• Label – I like to see where and by who it was made and whether it might be vintage.  I’m not looking for a County Road or Sportsgirl t-shirt, I’m looking for something unique.
  • Quality of cut and fabric.  Not interested in anything that looks cheap and artificial.
  • In Fashion – I keep my eye out for styles that I know are currently fashionable (At the moment it’s vintage Levis 501’s which I might be able to customise)
  • Flaws – if I’ve found a beautiful fabric and pulled it off the rack, then I give it a once over to see if there are any noticeable flaws or stains…or whether it smells.
  • Accessories – I look at both the womens and mens belts, bags, scarves, sunglasses and jewelry

You also need to use your imagination when you shop in op-shops, to determine whether something you find has potential.  One-of-a-kind pieces are hard to come by, but a good tailor isn’t.  You don’t want to walk away from a gorgeous 1950’s chiffon dress you saw for $20, just because you didn’t like the length or the neckline.  Grab it and then take it along to your tailor to discuss possibilities.

Of course we do need to remember that op-shopping is like all shopping.  You don’t want to just get caught up with the price, think it’s a bargain and then suddenly you’re filling your wardrobe with unworn junk.  There needs to be something about it that you LOVE.  It’s need to be flattering (or altered to become flattering) and it needs to represent the image you want to portray.  (ie. no point buying a beaded vintage caftan if you’re a strictly Classic dresser – it won’t get worn)

When I think about it, what I love about op-shopping is the thrill of the find.  Discovering something that is unique and interesting.  Finding a piece that I know nobody will have – like this vintage Christian Dior coat. (Found in a charity shop in Sth Melbourne for $40)  *It needs to go to my tailor to be restored to it’s former glory.

*This article was written in 2011.  I have since had the sleeves of this shirt cropped so they sit about my wrists.   You can see me wearing it here.

READ: “What I Search For On Etsy and eBay” here

Details of my personal styling services (Including prices) here

Get to know me and my style on Facebook here

..& Instagram here

How To Survive The Spring Racing Carnival In Style

25 Oct

image via here

I’ve been going to the races since I was a little girl.  My mum & dad would take me and my two sisters to the Melbourne Cup every year.  It was a big family outing to the city from where we lived in what was then, the country.  As a little girl, holding my mum or dads hand wandering through the crowds, the races were a visual feast for my little eyes.  We’d stand outside the Members Enclosure and peer in at the glamorously dressed ladies, marvel at the big beautiful colored roses and we’d find very entertaining the jokers dressed as superheroes or in cleverly designed outfits made out of beer cans.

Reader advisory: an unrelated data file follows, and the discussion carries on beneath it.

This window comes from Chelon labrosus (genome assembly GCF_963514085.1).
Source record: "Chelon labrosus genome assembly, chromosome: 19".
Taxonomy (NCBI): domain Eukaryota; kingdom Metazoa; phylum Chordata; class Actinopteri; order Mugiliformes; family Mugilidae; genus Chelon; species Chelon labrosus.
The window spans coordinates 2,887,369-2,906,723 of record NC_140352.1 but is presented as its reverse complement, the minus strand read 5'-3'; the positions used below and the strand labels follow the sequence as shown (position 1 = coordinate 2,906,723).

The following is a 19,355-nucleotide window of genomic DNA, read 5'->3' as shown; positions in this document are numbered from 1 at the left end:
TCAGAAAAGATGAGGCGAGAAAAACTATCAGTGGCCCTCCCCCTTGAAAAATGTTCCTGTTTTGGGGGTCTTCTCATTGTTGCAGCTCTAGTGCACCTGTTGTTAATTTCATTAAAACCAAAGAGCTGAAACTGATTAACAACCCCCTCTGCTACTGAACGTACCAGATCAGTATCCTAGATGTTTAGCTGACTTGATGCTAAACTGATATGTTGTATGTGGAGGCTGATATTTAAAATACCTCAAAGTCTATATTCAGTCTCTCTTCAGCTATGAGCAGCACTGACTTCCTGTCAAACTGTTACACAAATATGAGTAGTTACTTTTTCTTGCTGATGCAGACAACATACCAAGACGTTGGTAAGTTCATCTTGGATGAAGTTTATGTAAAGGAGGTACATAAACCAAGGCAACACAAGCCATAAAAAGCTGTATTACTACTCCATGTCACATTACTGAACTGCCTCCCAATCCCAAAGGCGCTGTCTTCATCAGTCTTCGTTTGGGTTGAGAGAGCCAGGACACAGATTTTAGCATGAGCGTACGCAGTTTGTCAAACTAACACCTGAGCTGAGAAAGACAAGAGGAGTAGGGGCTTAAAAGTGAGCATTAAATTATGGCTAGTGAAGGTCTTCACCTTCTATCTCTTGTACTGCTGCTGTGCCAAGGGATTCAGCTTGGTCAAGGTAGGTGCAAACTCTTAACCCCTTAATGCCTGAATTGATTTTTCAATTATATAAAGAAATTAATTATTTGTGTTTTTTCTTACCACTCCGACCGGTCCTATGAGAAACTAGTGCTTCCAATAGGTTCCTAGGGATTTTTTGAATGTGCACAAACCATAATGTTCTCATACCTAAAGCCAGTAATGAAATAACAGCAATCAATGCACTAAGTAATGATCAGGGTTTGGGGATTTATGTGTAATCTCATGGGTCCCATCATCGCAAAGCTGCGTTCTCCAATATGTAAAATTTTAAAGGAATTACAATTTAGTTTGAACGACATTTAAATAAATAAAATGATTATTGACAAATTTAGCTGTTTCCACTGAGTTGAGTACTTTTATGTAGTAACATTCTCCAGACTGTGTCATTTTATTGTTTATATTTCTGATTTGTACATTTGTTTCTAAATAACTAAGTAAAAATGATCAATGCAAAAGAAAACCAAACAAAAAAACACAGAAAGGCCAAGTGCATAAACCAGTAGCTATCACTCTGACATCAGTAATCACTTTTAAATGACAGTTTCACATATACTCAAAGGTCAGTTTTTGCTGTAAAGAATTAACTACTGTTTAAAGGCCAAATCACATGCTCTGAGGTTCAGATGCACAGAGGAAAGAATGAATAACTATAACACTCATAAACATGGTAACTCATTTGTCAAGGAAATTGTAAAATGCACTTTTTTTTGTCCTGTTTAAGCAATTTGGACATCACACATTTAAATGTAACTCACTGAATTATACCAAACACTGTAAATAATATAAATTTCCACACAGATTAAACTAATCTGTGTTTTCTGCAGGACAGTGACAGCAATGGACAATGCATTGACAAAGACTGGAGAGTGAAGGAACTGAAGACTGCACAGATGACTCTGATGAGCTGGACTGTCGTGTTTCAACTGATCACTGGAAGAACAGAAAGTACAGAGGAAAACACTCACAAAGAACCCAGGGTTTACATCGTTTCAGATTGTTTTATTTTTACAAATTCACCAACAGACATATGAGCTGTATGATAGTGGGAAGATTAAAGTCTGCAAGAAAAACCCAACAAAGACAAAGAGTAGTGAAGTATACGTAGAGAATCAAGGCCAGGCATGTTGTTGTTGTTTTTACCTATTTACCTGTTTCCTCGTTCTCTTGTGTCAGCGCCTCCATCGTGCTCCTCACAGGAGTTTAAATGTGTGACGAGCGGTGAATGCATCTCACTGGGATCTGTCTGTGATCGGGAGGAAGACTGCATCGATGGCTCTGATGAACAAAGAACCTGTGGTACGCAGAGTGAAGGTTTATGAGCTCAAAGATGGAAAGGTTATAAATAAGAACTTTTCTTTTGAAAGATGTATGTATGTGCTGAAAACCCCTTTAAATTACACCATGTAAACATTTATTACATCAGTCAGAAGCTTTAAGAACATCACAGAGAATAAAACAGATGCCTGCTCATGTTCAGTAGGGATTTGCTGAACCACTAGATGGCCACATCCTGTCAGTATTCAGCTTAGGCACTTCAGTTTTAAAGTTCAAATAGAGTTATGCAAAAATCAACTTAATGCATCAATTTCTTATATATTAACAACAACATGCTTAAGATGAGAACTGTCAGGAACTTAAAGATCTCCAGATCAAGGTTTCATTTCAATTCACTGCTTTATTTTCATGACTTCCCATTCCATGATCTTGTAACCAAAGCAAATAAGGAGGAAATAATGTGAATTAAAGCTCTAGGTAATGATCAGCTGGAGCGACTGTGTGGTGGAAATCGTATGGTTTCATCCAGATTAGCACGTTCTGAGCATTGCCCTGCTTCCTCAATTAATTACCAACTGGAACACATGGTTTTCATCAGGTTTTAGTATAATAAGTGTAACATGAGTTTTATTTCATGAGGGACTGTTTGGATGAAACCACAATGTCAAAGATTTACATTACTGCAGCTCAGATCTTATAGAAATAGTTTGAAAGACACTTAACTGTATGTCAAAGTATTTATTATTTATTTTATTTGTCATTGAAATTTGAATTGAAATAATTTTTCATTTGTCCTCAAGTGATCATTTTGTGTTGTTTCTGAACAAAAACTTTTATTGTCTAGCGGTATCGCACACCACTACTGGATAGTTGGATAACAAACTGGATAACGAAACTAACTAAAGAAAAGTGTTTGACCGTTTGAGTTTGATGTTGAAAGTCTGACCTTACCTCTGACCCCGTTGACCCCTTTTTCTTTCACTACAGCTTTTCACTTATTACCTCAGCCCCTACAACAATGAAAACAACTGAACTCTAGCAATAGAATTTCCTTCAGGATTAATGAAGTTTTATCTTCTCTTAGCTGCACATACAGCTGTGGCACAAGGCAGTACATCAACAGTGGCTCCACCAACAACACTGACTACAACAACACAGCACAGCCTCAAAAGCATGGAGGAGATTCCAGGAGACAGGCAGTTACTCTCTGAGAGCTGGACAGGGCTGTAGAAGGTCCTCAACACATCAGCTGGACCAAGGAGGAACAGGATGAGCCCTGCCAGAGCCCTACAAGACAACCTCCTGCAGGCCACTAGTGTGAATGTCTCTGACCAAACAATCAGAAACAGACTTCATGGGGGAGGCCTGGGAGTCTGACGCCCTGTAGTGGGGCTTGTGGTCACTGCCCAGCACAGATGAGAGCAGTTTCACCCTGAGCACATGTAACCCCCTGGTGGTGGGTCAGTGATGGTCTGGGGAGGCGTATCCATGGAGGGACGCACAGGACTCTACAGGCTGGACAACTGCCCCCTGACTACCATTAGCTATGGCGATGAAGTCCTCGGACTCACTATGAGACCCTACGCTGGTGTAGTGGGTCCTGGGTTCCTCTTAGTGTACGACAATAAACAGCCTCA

It was this introduction by my parents, as a little girl, that fueled my love and fascination for racing and a racing social event, today.  I’m quite the seasoned racegoer now, but as a young woman in my twenties, beyond excited by a day at the races with my friends, I learnt the hard way.  I left home looking lady-like and came home red as a beetroot, shoes in hand, with the early on-set of a monstrous champagne headache.   Not a good look.  So I thought, after years of experience I’d pass on the things that I’ve learnt about surviving the races in style.

  • You don’t need to dress traditionally.  You don’t need to wear a hat.  You should, however, try and dress so that you feel comfortable, chic and stylish – not exposing too much flesh and not like you’re going clubbing or the beach.  Remember it’s an event held during the day, so the dress is day wear, not evening wear.
  • Don’t carry an enormous handbag.  Carry a small clutch or wear a small shoulder bag.   It’s more elegant than lugging around your big every day, carry all sack.
  • Don’t overdo the fake tan. Remember the aim is for you to look naturally tanned, not resembling a mandarin.
  • Carry lipstick, band-aids, painkillers and a couple of safety pins….just in case.
  • Don’t wear shoes that haven’t been worn in – even if it’s just around the house while you do the housework.
  • Don’t wear brand new, never worn shoes.  You’ll last an hour and you’ll want to go home.  If you don’t love or are inexperienced in wearing high heels, opt for a wedge – particularly if it’s raining.  The heel won’t sink into the grass and they’re much more comfortable than a stiletto if you’re on your feet all day.  Consider wearing gel cushions in your shoes and maybe even carrying a little pair of fold up ballet slippers  in your bag for the trip home.  DO NOT LEAVE THE RACECOURSE CARRYING YOUR SHOES AND WEARING NOTHING ON YOUR FEET.
  • Wear shapewear so you don’t need to suck in your tummy all day.
  • Slather on the sunscreen.  You don’t want to have to back up on Oaks Day, after Cup Day, with a sunglasses mark on your face.
  • Take something to throw over your shoulders (a trench, pashmina or Nana’s fur cape)…..just in case it gets cool…..& put them in the cloak room.  Don’t forget to collect them at the end of the day.
  • Have a very big breakfast and then don’t forget to eat during the day.
  • Don’t have your first glass of bubbles til at least midday and alternate each glass with a glass of water.   It might seem like a great idea at the time to make the most of the free flowing drinks, but nobody wants to open the Herald Sun the next day and see a photo of themselves looking like this…..

Details of my personal styling services (Including prices) here

Get to know me and my style on Facebook here

..& Instagram here